There are multiple reasons why we encourage you to attend this special session, which can be summarised as follows:
1. Since the previous release of the guidelines addressing the management and treatment of stable angina pectoris in 2006, the concept of stable coronary artery disease (SCAD) has evolved. Accordingly, SCAD has become a much broader terminology encompassing several groups of patients: those having stable angina pectoris or other symptoms felt to be related to coronary artery disease, such as dyspnoea; those previously symptomatic with known obstructive or non-obstructive CAD who have become asymptomatic with treatment and need regular follow-up; and those who report symptoms for the first time and are judged to be already in a chronic stable condition (for instance because history-taking reveals that similar symptoms were already present for several months). Hence, SCAD now defines the different evolutionary phases of CAD excluding the situations in which coronary artery thrombosis dominates clinical presentation (acute coronary syndromes).
2. The present guidelines focus separately on diagnostic testing and prognostic assessment. Many tests provide this information simultaneously (and not just diagnosis), as well as an indication of the severity of the disease and estimated prognosis. This major paradigm change is also driven by recent evidence questioning the prognostic implications of treatment strategies which were considered a must-do only few years ago.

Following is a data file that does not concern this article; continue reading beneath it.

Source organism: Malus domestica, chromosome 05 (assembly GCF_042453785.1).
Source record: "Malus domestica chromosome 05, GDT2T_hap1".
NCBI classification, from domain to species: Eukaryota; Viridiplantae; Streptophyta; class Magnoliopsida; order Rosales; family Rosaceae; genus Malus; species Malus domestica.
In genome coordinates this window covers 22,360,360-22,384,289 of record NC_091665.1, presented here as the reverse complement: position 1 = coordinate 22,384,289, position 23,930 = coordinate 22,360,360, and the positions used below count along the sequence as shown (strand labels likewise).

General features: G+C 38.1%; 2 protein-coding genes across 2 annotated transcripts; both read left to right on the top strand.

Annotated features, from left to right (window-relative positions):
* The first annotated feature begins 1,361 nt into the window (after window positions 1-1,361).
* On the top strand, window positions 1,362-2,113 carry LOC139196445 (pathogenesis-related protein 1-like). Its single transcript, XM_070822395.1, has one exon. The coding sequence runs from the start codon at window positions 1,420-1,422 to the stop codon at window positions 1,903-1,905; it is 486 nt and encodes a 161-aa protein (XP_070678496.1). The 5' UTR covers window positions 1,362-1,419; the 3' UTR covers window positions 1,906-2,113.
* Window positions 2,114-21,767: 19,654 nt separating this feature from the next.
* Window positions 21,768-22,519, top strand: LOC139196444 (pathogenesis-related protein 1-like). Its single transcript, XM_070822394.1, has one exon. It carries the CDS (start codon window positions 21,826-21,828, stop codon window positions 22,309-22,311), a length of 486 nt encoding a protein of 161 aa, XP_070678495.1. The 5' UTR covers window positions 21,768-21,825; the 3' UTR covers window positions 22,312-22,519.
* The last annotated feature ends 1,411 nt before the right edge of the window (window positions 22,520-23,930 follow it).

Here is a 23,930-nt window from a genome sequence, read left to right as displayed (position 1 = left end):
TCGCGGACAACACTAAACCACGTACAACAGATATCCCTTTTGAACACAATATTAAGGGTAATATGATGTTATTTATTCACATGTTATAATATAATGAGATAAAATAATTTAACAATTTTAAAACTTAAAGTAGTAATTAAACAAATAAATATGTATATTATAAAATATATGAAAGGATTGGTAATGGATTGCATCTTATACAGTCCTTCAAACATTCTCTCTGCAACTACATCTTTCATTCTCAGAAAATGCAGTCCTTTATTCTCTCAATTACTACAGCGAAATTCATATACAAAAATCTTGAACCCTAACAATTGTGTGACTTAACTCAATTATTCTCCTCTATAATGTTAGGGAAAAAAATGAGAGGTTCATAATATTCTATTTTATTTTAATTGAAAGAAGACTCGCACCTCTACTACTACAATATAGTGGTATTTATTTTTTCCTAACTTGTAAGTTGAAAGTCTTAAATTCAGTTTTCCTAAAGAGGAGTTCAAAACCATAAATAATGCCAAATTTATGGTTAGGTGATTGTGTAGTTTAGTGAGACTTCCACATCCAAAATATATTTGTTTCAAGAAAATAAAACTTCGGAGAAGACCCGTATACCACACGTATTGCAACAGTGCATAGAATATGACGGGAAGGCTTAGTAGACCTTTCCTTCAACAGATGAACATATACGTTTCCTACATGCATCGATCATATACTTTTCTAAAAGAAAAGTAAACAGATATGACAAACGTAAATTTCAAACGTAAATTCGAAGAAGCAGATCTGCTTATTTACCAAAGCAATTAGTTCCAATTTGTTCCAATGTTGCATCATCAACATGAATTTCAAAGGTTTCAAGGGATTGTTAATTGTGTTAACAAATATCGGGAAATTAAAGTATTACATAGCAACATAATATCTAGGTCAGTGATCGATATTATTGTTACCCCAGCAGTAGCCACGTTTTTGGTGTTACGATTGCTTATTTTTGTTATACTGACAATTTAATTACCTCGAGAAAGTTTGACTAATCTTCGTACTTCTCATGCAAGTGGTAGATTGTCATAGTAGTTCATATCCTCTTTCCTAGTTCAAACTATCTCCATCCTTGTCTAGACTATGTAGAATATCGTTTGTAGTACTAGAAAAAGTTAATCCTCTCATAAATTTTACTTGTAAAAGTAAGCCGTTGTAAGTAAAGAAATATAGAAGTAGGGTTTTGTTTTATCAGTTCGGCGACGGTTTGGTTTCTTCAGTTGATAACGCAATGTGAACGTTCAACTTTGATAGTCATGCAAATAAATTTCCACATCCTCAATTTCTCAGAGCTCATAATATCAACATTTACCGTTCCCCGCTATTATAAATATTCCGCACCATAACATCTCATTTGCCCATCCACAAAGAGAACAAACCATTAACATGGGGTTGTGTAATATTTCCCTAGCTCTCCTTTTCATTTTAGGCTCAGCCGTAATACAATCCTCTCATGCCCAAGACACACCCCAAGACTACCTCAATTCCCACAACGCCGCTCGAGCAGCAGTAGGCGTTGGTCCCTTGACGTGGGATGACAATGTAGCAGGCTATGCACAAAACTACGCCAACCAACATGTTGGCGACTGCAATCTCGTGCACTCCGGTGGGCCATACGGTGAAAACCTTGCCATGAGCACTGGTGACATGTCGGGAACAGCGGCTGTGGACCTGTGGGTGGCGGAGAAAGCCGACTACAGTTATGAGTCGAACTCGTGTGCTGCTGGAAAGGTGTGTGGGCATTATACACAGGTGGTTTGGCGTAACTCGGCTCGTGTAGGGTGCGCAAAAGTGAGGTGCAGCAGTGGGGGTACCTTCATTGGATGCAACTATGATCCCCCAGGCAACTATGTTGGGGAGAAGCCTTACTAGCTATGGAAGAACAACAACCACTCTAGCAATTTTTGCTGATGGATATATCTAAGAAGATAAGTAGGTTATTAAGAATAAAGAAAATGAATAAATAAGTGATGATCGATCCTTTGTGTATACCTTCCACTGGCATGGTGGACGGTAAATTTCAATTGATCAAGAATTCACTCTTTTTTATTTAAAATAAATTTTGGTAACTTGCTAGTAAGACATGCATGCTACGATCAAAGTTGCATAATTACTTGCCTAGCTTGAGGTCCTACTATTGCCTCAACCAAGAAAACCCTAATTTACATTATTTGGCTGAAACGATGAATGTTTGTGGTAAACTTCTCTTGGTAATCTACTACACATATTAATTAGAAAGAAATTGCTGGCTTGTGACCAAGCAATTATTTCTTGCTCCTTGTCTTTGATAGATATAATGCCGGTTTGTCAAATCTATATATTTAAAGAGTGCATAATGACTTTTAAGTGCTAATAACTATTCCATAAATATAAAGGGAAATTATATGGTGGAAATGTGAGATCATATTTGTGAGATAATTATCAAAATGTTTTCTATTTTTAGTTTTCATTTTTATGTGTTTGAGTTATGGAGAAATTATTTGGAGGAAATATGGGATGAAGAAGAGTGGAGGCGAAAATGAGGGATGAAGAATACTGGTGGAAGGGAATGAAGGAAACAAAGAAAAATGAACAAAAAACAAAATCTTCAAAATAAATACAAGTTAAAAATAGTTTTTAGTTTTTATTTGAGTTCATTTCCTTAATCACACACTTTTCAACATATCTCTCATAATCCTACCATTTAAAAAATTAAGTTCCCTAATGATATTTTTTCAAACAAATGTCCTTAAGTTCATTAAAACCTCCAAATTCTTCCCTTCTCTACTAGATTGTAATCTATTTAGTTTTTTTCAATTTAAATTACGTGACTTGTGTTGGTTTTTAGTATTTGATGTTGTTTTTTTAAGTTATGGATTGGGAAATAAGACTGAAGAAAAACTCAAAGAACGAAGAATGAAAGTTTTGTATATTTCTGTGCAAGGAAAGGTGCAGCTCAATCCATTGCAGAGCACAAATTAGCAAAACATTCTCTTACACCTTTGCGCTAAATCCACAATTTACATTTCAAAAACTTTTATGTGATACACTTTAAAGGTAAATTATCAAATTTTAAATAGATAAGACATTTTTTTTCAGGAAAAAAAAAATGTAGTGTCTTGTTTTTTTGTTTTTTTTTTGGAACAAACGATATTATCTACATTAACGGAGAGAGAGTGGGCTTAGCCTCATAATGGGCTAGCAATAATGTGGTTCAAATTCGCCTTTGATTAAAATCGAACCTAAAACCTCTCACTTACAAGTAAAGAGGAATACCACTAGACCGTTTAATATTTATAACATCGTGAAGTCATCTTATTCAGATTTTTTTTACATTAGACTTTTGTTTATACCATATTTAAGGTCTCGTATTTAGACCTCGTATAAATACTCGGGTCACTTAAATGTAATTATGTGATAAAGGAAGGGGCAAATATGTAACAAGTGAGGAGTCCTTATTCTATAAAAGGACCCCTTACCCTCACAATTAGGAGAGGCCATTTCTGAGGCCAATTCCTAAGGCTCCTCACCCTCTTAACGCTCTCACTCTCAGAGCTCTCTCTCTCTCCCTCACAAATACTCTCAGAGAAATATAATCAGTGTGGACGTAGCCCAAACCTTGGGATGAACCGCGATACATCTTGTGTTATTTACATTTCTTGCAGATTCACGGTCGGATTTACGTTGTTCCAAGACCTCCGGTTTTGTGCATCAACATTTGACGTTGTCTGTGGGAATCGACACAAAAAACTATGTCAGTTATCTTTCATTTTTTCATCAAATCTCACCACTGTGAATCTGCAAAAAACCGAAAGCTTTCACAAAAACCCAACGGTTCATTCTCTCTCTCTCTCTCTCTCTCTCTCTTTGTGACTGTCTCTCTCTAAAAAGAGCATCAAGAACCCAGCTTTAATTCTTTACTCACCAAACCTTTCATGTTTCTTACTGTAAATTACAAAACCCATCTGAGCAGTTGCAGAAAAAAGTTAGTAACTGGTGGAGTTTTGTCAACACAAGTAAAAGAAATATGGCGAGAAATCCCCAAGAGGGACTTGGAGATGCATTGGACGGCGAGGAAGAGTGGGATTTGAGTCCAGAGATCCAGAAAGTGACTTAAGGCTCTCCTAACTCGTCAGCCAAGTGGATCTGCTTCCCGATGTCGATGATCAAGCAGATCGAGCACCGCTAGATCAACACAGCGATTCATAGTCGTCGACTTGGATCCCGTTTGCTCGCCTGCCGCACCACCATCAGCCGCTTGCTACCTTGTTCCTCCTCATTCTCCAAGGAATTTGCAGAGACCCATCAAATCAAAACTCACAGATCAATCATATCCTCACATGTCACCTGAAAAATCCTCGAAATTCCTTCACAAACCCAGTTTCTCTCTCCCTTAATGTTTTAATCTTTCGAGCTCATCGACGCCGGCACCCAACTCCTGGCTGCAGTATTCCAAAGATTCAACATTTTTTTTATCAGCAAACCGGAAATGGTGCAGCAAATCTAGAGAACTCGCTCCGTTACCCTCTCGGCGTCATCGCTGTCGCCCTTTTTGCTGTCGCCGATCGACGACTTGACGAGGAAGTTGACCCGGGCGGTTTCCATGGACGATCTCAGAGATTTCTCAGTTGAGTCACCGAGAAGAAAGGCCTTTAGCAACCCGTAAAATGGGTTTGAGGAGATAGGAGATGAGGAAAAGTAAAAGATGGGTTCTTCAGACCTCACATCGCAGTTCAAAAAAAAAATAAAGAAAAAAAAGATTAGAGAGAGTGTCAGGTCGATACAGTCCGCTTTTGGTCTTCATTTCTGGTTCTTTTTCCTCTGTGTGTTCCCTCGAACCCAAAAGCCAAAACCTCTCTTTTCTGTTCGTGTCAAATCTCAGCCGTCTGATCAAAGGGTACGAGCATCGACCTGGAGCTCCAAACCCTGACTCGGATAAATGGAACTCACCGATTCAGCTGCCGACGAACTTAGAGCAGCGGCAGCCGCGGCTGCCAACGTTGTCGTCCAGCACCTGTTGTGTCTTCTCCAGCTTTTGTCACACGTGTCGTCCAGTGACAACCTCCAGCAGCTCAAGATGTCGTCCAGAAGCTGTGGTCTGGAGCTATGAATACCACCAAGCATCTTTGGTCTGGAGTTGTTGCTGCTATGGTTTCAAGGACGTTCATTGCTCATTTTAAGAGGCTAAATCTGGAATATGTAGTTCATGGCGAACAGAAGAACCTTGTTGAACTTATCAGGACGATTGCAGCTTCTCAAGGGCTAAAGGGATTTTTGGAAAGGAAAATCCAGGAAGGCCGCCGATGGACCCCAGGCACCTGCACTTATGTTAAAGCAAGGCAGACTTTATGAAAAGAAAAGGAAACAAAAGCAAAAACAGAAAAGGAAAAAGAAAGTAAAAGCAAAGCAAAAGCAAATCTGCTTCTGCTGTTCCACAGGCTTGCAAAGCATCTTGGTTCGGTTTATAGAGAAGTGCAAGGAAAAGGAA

3. The role of coronary revascularisation is extensively discussed and put into the context of recent evidence questioning the prognostic role of percutaneous coronary intervention or coronary artery bypass grafting in this low risk patient population.
4. These guidelines give increased and renewed importance to the pre-test probability of the disease. The estimation of pre-test probability has been updated according to recent evidence and is now strongly influencing the choice of diagnostic tests. The application of the revised diagnostic and prognostic algorithms streamline clinical decision-making and optimize resource utilization.
5. The importance of physiological assessment of CAD in the catheterisation laboratory is extensively discussed and practical algorithms for diagnostic and therapeutic purposes are presented.
6. Compared to the previous version, the new guidelines consider not only atherosclerotic narrowings but also microvascular dysfunction and coronary vasospasm in the diagnostic and prognostic algorithms. These entities have been partially forgotten by most recent literature. Yet, they continue to pose distinct challenges to clinicians both in terms of diagnostic and therapeutic workouts.
7. Lifestyle and pharmacological management have received great attention, and available options are thoroughly discussed. In particular, cardiac rehabilitation, influenza vaccination and hormone replacement therapy are addressed along with the current role of several pharmacological options, including ivabradine, nicorandil, trimetazidine and ranolazine.
8. There is special attention paid to challenging patient sub-groups, such as those with SCAD and low arterial pressure or with low heart rate. Moreover, women, diabetic patients, those with chronic kidney disease, elderly patients and those who have previously undergone coronary revascularisation have received in-depth attention.
New 2013 ESC Guidelines on stable coronary artery disease 1 Sep 16:30-18:00, Amsterdam - Central Village